An approach to changing behaviour which starts from behaviourist assumptions but takes into account a person's social context. Developed in the 1960s as a reaction to the extreme mechanism of the behaviourist approach and a response to the insights of cognitive development theory.
the idea that some forms of social learning are so important they produce changes which are sufficiently enduring to be considered a stable part of our personality is an important one in the psychology of individual differences. Critics would argue that social learning theory tends to underplay the importance of genetic and biological differences.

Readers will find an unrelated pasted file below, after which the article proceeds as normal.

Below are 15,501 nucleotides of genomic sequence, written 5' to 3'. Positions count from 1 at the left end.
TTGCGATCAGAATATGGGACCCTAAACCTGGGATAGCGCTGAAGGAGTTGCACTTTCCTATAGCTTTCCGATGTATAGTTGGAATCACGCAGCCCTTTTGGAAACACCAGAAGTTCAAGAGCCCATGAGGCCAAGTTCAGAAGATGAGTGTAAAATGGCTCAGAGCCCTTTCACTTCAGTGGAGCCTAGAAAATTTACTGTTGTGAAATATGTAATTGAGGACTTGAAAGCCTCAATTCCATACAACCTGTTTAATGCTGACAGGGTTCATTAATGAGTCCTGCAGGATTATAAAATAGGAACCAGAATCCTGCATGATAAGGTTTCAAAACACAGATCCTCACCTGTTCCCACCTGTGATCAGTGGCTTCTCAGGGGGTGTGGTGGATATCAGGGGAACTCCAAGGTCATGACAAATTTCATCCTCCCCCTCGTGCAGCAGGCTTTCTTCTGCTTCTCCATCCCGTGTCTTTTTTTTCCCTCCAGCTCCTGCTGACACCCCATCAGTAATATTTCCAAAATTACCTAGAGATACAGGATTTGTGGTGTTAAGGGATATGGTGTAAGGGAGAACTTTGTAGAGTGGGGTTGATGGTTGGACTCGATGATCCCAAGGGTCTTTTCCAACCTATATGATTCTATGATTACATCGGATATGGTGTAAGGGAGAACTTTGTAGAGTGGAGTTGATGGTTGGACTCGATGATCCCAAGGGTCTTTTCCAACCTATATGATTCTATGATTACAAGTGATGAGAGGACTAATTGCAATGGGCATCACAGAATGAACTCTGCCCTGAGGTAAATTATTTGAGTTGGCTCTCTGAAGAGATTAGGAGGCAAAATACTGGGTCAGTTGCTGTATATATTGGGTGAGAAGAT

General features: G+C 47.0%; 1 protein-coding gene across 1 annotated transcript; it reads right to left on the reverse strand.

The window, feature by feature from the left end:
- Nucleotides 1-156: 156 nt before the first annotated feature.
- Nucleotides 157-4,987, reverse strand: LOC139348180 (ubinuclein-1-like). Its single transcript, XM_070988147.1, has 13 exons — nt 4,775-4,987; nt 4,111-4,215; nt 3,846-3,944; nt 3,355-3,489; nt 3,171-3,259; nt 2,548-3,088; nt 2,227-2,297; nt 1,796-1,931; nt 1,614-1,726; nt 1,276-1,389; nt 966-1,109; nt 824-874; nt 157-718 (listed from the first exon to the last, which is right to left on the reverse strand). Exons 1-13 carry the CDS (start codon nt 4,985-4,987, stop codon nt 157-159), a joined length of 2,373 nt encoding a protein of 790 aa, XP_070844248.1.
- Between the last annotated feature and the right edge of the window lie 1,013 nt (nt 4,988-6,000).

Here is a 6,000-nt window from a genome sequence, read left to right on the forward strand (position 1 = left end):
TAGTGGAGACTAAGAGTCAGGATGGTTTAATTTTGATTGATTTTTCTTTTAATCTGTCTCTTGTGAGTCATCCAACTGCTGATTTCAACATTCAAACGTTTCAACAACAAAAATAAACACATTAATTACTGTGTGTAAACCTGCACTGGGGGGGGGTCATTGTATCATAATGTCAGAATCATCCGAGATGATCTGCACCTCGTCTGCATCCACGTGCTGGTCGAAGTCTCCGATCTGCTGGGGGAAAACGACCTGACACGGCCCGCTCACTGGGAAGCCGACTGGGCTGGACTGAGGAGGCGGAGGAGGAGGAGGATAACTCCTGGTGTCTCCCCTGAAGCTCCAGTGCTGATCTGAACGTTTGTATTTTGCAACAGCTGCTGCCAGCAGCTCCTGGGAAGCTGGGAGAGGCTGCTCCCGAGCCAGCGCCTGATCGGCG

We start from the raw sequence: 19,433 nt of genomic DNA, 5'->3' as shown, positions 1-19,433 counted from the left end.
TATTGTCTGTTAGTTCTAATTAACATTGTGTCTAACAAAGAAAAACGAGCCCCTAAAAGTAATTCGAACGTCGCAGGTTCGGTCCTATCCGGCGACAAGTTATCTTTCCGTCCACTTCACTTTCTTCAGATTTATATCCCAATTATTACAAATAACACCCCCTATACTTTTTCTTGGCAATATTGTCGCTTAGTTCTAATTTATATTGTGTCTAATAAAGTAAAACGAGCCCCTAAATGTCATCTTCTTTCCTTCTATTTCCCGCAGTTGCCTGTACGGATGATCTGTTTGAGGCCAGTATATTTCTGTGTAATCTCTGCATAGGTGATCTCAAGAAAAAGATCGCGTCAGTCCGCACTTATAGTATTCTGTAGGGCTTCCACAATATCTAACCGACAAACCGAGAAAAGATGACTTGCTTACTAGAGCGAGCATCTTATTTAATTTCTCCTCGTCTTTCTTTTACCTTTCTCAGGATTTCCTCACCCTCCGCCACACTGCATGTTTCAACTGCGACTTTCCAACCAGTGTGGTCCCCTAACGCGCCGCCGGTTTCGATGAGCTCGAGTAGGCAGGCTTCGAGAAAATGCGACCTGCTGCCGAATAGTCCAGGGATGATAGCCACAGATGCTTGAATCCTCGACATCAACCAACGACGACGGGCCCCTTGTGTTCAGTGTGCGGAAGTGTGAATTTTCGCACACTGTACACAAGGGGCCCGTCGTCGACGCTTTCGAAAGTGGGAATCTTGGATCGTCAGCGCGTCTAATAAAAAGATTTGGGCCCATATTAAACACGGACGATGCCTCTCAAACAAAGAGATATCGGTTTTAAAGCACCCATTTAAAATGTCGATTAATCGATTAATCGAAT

A theoretical approach to socialization and personality that is midway between radical behaviorism and cognitive approaches to learning. It stresses learning by observing others who serve as models and who show the child whether a response he already knows should or should not be performed.
Vygotsky's theory of development that emphasizes the social nature of learning through language. Vygostky believed that cognitive development in children depends on social interactions during a finite length of time he termed the Zone of Proximal Development.